Directed by Peter Sasdy
Featuring Ian Bannen, Judy Geeson, John Paul
Country: UK
What it is: Ecological disaster thriller

A scientist from an environmental research agency known as “Doomwatch” visits a small island to research the effects of an oil spill. The villagers on the island are hostile and suspicious, and it soon becomes apparent that they have something to hide… and that something far worse than an oil spill has happened in the area.

My first reaction on hearing about the group known as Doomwatch here was that it would make a fine concept for a TV series; I then learned that it in fact this movie was based on a TV series of the same name. I went into this one expecting a horror movie, and the first half of the movie certainly gives the sense that that is what it’s going to turn out to be. The movie then suddenly shifts gears and becomes a mystery; the action leaves the island and becomes concerned with finding the causes of the illness suffered by the people, and the movie becomes something of a science fiction drama. For once, the behavior of the villagers is much more than just a way to build suspense; the final scenes of the movie are concerned with the scientist trying to break past the hostility in an effort to urge the villagers to seek the help he is offering. I like this movie enough to wish it was better than it was, the weak direction and uneven acting blunt some of its impact. Still, I think it worked well enough to get by; the ending in particular is very sad. Whatever its flaws, I don’t think I’ll easily forget this movie.

Doc Savage The Man of Bronze (1975)

DOC SAVAGE THE MAN OF BRONZE (1975)
Article 3501 by Dave Sindelar
Viewing Date: 2-19-2011
Posting Date: 3-16-2011
Directed by Michael Anderson
Featuring Ron Ely, Paul Gleason, William Lucking
Country: USA
What it is: Pulp hero parody

When an attempt is made on his life and the last communication from his father is destroyed, Doc Savage takes his band of heroes (known as the Fabulous Five) on a mission to the country where his father passed away, where he hopes to unravel the secrets that resulted in his father’s death.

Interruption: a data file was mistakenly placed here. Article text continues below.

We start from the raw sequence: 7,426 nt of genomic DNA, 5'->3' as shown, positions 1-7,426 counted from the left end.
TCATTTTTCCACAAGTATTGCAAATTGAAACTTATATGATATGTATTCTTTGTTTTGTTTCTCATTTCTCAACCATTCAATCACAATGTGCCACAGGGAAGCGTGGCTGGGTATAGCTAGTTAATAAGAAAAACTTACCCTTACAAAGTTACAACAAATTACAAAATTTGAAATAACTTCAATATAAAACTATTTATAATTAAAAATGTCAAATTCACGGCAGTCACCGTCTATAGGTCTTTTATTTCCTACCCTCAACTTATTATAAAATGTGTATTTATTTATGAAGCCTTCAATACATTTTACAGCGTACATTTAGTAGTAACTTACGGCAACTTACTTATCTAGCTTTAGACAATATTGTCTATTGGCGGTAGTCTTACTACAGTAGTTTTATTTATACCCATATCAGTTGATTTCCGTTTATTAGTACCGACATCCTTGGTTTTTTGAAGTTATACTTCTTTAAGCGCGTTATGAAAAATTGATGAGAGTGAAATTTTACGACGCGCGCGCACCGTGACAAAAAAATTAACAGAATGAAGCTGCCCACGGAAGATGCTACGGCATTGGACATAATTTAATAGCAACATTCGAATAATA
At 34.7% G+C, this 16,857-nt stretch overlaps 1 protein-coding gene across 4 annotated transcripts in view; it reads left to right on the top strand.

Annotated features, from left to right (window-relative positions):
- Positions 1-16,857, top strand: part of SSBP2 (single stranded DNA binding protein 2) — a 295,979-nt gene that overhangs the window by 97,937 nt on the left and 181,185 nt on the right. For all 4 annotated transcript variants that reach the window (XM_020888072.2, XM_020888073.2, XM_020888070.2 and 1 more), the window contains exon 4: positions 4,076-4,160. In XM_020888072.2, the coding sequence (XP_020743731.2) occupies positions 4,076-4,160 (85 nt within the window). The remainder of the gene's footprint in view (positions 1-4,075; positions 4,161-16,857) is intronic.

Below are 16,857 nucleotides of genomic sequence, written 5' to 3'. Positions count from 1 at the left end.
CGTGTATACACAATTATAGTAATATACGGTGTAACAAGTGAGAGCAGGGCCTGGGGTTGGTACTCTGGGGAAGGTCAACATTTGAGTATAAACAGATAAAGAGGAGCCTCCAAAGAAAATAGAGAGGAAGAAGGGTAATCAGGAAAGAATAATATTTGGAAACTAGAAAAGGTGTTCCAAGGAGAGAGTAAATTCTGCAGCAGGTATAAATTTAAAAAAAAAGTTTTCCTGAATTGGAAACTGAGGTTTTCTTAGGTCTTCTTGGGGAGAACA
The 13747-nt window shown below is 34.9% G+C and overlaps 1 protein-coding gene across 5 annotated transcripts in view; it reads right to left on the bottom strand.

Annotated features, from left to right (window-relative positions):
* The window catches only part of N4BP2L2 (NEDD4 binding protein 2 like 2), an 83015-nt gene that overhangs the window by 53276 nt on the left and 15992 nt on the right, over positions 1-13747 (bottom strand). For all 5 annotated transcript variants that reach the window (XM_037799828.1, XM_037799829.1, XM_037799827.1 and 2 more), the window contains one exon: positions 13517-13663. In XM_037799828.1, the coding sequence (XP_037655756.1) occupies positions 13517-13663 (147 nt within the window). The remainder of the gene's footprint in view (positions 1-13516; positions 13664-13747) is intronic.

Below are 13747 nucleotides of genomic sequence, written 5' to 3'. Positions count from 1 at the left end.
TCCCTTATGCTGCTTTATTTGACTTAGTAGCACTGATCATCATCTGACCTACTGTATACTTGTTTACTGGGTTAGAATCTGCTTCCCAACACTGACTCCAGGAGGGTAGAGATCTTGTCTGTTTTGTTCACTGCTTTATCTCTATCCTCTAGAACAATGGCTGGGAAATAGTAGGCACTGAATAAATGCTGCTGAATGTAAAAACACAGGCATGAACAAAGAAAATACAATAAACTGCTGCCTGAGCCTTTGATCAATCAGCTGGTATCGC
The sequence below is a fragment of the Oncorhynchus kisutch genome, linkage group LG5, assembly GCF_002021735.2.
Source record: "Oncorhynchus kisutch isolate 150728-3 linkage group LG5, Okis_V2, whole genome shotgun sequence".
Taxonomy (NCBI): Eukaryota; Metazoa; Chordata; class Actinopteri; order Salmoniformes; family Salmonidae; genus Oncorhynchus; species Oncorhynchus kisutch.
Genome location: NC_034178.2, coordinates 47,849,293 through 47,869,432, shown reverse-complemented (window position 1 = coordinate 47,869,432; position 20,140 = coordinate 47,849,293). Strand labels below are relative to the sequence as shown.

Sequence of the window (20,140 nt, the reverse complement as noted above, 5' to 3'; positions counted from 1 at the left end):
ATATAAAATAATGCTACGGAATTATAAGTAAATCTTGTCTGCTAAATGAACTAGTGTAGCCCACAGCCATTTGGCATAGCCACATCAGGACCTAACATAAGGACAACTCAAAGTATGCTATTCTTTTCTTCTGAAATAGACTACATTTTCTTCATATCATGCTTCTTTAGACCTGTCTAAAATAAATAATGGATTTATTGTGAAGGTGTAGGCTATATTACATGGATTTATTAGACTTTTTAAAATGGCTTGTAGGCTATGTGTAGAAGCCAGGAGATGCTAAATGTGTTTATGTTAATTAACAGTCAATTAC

Back when I covered BUCKAROO BANZAI, some of the replies made passing comments to the pulp origins of that type of story, with a special mention of Doc Savage as a prototype for Buckaroo Banzai. I’ve not read any of the Doc Savage books, but having now seen the movie, I can appreciate the influence, and it’s made me quite curious to find some of the Doc Savage novels and get to know the world he lived in. Since I’ve also heard that this movie doesn’t really do him justice, that seems even more like a good idea. There are things I like here much better than in BUCKAROO BANZAI; in particular, I think the Fabulous Five are a much more well-defined group than the Hong Kong Cavaliers. Unfortunately, for this, his last film, George Pal chose a camp approach to the material, and the camp humor is obvious, intrusive, and simply not very good. As a result, the sense of adventure and excitement is muted and compromised; because the movie doesn’t take itself seriously, neither do we. Furthermore, the movie is slow and leisurely when it should be fast-moving, and a poorly conceived musical score only makes things worse. At times, the movie is just pointlessly weird; why does the one villain sleep in a giant rocking crib? There’s enough fantastic content for genre fans, with the eerie phantom snakes being only the most striking example. Still, the movie is a missed opportunity.

Digby, the Biggest Dog in the World (1973)

DIGBY, THE BIGGEST DOG IN THE WORLD (1973)
Article 3479 by Dave Sindelar
Viewing Date: 1-17-2011
Posting Date: 2-22-2011
Directed by Joseph McGrath
Featuring Jim Dale, Spike Milligan, Angela Douglas
Country: UK
What it is: Giant dog comedy

A sheepdog accidentally ingests a substance that turns it into a giant. Complications ensue.